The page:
First, thank you ryan for the post.
Second, I am to lazy/busy to write a super detailed post about bungee and Routeburn.
As for an update, last week, Adam, Crosby and I did the Hollyford track. Crosby and I only went about half way, and then came back out to do some day hikes in Fiordland, while, Adam continued on and got a little personal time. The part of the Hollyford I did was beautiful, as expected. It had some great water falls and lakes. We stayed in huts for both nights. They didn’t cost anything because we bought Back Country Hut passes, which are $92(so not exactly free) and allow you access to any hut, that is not on a great walk, for 6 months. Usually it is about 15 per night.
Once we were out of the Hollyford, we stayed at a campsite along the highway that runs from Te Anau to Milford Sound. The next day, we woke early and drove to Milford Sound to take a ferry ride around the sound. The sound is surrounded by 1000ft+ cliffs that rise strait out of the water. Most of the pictures of NZ, especially on postcards, are of this sound. It was absolutely stunning. I would advise, first, that those coming to NZ absolutely stop in Milford sound, and second, go early in the morning. For one, the prices increase throughout the day, but this is due to the large number of tour busses that come to drop people off, which is my second point: missing the crowd. When we went the weather was blue skies and little wind, which provided a beautiful view of the surrounding cliffs. However, do not be deterred by bad weather, actually be excited, because when it rains, the cliffs become covered in thousands of water falls. It is said that going when it is raining is an entirely different experienced; sometimes considered better. After the hour and a half ferry, we made our way back toward Te Anau; there is nothing to do in Milford Sound, there is only the ferry dock.
On the way back, we did a day hike, called Gertrude Saddle. I have to say that it is one of my top three hikes/scenic views so far, here in NZ. The hike took us up a valley to a saddle, passing a large lake. From the saddle you were able to see down this valley that stretched out pass multiple ridge lines and eventually lead to the ocean. The view was outstanding.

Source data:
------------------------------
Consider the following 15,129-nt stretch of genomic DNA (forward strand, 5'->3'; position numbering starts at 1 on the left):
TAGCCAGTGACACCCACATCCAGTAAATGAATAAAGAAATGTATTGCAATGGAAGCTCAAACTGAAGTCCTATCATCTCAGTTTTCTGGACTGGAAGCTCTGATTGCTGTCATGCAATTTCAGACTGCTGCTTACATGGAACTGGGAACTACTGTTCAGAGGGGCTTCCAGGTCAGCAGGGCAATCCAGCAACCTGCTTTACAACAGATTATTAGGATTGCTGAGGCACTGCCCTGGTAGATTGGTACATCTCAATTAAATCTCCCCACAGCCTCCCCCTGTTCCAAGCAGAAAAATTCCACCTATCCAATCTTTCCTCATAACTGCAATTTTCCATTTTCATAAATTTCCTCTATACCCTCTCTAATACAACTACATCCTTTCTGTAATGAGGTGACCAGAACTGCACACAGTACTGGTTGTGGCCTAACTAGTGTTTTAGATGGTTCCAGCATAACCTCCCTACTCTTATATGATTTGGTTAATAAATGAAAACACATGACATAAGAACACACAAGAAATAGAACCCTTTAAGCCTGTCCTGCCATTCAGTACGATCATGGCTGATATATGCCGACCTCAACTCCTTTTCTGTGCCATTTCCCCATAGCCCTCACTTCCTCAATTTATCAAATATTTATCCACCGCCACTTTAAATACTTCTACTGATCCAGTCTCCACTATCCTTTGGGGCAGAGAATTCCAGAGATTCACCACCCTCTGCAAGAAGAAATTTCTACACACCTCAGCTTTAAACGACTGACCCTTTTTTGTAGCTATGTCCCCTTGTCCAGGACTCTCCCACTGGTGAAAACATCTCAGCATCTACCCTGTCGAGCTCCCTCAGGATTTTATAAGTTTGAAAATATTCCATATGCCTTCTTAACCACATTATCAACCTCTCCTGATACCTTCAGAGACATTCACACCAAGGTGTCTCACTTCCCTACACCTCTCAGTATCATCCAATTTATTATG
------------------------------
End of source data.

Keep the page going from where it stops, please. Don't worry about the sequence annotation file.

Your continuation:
After the Gertrude Saddle, we went back to the same campsite as the night before. The next day was quite interesting. When we did the Routeburn the other week, the weather quite poor when we came over the saddle and the entire valley was filled with clouds, which is supposed to be the best part and the main reason for doing the track. Because of this and the fortune of good weather that week, Crosby and I decided to speed hike up to the saddle and back in one day. The hike took us 9 hours, they rate it to take well over a day, and we were exhausted by the end of it. It is debatable whether the hike was worth it, just for the view, but this is only came into question because the view was seen well enough earlier on the track. This meant that it was definitely worth doing it again, but maybe not all the way up to the saddle; either way, it was a good day of hiking.
After that exhausting day, Crosby and I returned to the hostel in Te Anau, which we had stayed at before starting the Hollyford, the following day and decided to take a few days off.
I do need to make a special note, though, about the hostel we are staying at. It is $30 a night, and is incredible. Located a little ways out of town, Bob and Mackenzie’s Backpackers has an amazingly homey feel that makes you not want to leave. The living room is large, filled with comfy couches, and a large glass window that warms the room during the afternoon. There is nice kitchen, furnished with numerous pots and cooking utensils. There is also unlimited internet for just $10. The beds are comfortable, and they provide towels for all the guests. For anyone planning on staying in Te Anau, I highly recommend this place.
This post is getting long, so I am going to make another one.